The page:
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 1.2 Background of the Study

 A policy is considered the general guideline for decision making. Kalejaye, (1998) defines policy as the objectives, the mode of thought and the body of principle underlying the activities of an organization Business policy is a guide and roadmap to create awareness and direction to the management of any organization. It publicizes the rights and obligations of different rung of the ladder- horizontal and vertical-of the different capital human resource engagement, finance utilization etc. It ensures that organizations deliver better end product within a framework. It encourages, promotes and improves performance attainment in an organization. Policy provides the bedrock for vision and mission statement of the business organization along the corporate objectives and goal. Policy enables the business to be assessed and given an image by the way they carry out their responsibility along with their relationship with their clients/customers. It is the ‘barometer’ of playing by the rule and gives purpose to the strategy thrust of the organization. Business Policy defines the scope or spheres within which decisions can be taken by the subordinates in an organization (Wikipedia, 2012). It permits the lower level management to deal with the problems and issues without consulting top level management every time for decisions. It is the study of the roles and responsibilities of top level management, the significant issues affecting organizational success and the decisions affecting organization in long-run. Tracing the history of business policy, Kazmi (2006) states that it can be traced back to 1911, when the Harvard Business School introduced an integrative course in management in view of providing general management capability. This course was based on case studies which had been in use at the School for instructional purposes since 1908 (Christensen, et. al., 1982 cited in Kazmi, 2006). However, the real impetus for introducing business policy in the curriculum of business schools (as management institutes or departments are known in the United States) came with the publication of two reports in 1959. In 1969, the American Assembly of Collegiate Schools of Business), a regulatory body for business schools, made the course of business policy a mandatory requirement for the purpose of recognition. In the last two decades, business policy has become an integral part of management education curriculum. The practice of including business policy in the management curriculum has spread from the United States to other parts of the world. The contents of the course, teaching methodology and so on vary from institution to institution. But basically, business policy is considered a capstone integrative course offered to students who have already been through a set of core functional area courses. The term “business policy” has been used traditionally though new titles such as strategic management, corporate strategy and policy and so on are now used extensively for the course. Business policy in term of hospital management provides the guideline for deploying resources and mobilizing for the efficient provision of effective health service which involves planning, organizing, controlling, directing and leading (Olumide 1997) Open system is a system that regularly exchanges feedback with its external environment. Open systems are systems, of course, so inputs, processes, outputs, goals, assessment and evaluation, and learning are all important. Aspects that are critically important to open systems include the boundaries and external environment. Healthy open systems continuously exchange feedback with their environments, analyze that feedback, adjust internal systems as needed to achieve the system’s goals, and then transmit necessary information back out to the environment. Hospital management open business policy provides guideline that governs the hospitals interaction with its environment. A hospital cannot operate independently without the presence of its suppliers, political cum cultural, competitors, patients and religions environment. Some of the subsystems within the hospital are the Nursing department, Laboratory department, pharmaceutics department, emergency department etc need to be highly controlled and predicted, possessing a considerable degree of self-regulation. A true open system needs to be able to cope with controllable and unexpected inputs and deal with these in predictable and contingent way (Katz 2004). (www.managementhelp.org/orgs). Directory of Hospitals in Nigeria, 1988, states that a hospital is an institution which is operated for the medical, surgical and/or obstetrical care of in-patients and which is treated as a hospital by the Central/state/government/local body/private and licensed by the appropriate authority. Steadman’s Medical Dictionary defined hospital as an institution for the care, cure and treatment of the sick and wounded, for the study of diseases, training of doctors and nurses. Open business policy provides guideline that governs the hospitals interaction with its environment. The product of a hospital is service to people provided by its personnel with a variety of skills. The nature of the demand for hospital services is also distinctive to the hospital-as admission to the hospital for services is rarely voluntary. The decision is made for the patient that is ill and requires services which cannot be provided at home. The patient leaves home, family, friends, his work-place and his way of life for a new environment i.e. the hospital. In this new environment, he becomes one of the many. In his home, he has a definite role. In the hospital, his role is similar to thirty or fourty others in the ward or unit in which he is a patient. If he is a patient in a multiple-bed unit and confined to bed, he is housed with strangers and carries out several intimate functions in the presence of these strangers. He is subjected to a new set of values and a new way of life. In his environment, he meets many new people, and he is expected to relate and communicate with them. On occasions, patients encounter more than thirty different hospital personnel in the room in one day, each performing different functions. A hospital deals daily with the life, suffering, recovery and death of human beings. For the direction and running of such an institution, its administrative personnel need a particular combination of knowledge, understanding, traits, abilities and skills. www.nou.edu.ng/pdf/pdf2/mpa%207) Nigeria has made progress in the last two decades in reducing maternal deaths, but the number of women who die in pregnancy or from complications associated with child-birth remains appallingly high. Nigeria is Africa’s most populous country and, despite being one of its wealthiest, continues to experience high rates of maternal deaths. The country has the 10th-highest maternal mortality ratio (MMR) in the world with 630 women dying per 100,000 births a higher proportion than in Afghanistan or Haiti, and only slightly lower than in Liberia or Sudan. An estimated 40,000 Nigerian women die in pregnancy or childbirth each year, and another 1 million to 1.6 million suffer from serious disabilities from pregnancy- and birth-related causes annually. Nigerian women have an average total of 5.7 births in their life, with each pregnancy exposing them to the risk of maternal complications. Over her lifetime, a Nigerian woman’s risk of dying from pregnancy or childbirth is 1 in 29, compared to the sub-Saharan average of 1 in 39 and the global average of 1 in180. In developed regions of the world, a woman’s risk of maternal death is 1 in 3,800. This unhealthy situation of the public health sector triggers the mission hospital to bring hope to the sick and unhealthy people. The Catholic Sacred Heart Hospital in Abeokuta was the first standard hospital established in Nigeria in 1895. The Catholic Health Services is the single largest provider of health care after the government, offering about 40% of health care in the Country. Their humanitarian, universally-accessible health care services reach to all Nigerians, especially citizens at the margins of society the poor, disadvantaged, persons with disabilities, the aged, the abandoned and those with stigma conditions, lepers, HIV/AIDS and teenage pregnant girls, etc. Accordingly, there are compelling grounds for constructive engagement with them to assure universal health coverage for all Nigerians.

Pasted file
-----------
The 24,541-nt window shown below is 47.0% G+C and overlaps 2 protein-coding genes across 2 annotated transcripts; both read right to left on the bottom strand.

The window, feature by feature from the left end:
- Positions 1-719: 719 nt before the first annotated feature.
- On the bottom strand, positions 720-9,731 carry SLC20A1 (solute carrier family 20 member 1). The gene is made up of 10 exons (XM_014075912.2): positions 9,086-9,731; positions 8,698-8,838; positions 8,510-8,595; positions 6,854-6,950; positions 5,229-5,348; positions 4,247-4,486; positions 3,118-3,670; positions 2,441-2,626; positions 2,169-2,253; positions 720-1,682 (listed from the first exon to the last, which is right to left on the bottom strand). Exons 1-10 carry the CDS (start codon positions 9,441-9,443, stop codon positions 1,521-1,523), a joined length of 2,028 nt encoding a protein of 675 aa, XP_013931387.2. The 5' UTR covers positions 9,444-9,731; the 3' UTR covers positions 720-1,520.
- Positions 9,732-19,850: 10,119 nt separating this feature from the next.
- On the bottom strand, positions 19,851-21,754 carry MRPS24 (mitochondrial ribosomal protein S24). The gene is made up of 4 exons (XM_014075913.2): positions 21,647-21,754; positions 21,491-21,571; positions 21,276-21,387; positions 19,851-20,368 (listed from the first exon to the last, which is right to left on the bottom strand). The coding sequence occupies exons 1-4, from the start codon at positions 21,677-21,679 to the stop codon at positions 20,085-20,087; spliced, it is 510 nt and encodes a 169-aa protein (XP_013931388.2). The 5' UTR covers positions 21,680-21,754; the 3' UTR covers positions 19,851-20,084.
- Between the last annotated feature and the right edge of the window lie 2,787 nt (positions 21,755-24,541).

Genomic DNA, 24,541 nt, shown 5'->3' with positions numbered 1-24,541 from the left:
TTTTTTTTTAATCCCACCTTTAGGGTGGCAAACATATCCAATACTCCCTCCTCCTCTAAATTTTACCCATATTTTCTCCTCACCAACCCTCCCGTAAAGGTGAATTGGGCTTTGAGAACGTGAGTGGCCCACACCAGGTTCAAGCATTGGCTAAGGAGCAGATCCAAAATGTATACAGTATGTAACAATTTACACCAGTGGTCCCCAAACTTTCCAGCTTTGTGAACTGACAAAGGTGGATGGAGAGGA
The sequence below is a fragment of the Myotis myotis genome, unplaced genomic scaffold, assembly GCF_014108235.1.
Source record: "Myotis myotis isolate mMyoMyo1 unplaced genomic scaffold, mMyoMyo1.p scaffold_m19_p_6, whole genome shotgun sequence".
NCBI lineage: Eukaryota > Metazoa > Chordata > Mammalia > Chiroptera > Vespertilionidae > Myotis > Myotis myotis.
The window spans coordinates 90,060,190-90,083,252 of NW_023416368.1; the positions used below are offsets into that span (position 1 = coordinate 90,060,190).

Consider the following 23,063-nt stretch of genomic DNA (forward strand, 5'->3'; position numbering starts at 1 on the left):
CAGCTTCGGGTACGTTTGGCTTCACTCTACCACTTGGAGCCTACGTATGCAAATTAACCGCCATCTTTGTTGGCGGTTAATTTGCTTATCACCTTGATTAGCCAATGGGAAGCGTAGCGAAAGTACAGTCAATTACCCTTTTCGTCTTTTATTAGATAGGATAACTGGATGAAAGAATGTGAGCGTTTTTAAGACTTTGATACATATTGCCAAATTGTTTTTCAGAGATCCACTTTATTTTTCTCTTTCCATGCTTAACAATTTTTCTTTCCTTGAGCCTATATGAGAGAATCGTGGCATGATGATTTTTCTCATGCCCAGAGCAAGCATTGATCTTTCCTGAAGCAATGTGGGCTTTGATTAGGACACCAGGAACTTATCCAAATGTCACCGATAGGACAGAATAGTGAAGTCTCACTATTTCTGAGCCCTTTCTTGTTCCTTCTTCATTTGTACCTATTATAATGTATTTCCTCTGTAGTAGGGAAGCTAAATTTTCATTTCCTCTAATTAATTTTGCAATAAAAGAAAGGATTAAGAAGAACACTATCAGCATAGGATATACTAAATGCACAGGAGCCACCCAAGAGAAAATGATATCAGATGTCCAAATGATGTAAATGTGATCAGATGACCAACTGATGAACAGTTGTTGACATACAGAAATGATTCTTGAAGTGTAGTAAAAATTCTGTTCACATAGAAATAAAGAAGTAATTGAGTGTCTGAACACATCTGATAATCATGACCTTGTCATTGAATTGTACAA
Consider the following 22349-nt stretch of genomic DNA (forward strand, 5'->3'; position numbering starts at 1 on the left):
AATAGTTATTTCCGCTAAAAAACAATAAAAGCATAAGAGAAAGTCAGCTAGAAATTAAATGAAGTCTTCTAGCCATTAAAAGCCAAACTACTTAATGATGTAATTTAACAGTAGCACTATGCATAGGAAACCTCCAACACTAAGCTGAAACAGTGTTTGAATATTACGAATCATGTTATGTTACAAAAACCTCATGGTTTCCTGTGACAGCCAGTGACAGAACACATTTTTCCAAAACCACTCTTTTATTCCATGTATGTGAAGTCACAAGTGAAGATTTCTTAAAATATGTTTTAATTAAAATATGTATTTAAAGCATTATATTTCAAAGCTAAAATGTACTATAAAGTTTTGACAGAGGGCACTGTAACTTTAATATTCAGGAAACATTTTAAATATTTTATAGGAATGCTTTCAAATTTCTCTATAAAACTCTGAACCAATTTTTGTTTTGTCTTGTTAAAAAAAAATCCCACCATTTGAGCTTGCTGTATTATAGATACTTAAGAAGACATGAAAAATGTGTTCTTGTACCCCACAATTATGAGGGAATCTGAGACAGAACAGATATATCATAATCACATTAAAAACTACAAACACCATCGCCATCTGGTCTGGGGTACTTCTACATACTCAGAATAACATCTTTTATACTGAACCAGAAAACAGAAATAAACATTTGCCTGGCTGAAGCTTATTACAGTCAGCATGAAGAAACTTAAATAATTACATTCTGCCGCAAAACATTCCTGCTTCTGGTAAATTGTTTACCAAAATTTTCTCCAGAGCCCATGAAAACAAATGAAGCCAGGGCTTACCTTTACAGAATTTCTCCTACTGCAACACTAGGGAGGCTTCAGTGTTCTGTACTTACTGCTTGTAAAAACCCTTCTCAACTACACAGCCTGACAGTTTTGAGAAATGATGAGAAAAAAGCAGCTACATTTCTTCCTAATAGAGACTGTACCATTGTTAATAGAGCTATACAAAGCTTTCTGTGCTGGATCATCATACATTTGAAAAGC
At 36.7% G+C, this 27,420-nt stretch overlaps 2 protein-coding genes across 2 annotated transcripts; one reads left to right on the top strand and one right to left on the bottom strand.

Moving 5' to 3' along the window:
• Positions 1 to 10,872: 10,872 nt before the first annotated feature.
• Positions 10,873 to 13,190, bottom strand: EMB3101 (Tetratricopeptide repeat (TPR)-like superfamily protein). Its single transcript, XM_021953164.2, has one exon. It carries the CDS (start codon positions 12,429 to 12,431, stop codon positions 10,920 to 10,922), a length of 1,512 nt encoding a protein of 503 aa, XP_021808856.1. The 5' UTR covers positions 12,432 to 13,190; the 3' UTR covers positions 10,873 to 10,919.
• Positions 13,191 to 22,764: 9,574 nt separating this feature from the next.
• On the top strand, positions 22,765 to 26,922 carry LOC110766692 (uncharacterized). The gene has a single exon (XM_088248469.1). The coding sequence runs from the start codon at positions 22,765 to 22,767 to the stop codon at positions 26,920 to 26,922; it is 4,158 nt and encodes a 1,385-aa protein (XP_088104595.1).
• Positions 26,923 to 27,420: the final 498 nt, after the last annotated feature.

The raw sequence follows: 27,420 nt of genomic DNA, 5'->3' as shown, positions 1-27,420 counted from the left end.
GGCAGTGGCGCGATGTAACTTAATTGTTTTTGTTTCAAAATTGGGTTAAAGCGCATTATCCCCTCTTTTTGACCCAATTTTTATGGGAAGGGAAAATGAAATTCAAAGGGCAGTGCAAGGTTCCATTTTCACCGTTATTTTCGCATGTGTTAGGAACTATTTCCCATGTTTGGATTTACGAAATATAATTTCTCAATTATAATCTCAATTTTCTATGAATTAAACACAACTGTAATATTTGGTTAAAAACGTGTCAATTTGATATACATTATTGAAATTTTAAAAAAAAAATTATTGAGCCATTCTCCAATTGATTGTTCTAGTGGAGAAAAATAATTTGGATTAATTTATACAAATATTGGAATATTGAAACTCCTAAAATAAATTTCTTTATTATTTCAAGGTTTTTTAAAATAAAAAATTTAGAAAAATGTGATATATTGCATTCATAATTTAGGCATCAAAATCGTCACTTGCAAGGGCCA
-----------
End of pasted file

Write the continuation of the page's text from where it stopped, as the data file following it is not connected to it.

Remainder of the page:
Project detailsContents
Number of Pages154 pages
Chapter one Introduction
Chapter two Literature review
Chapter three  methodology
Chapter  four  Data analysis
Chapter  five Summary,discussion & recommendations
Chapter summary1 to 5 chapters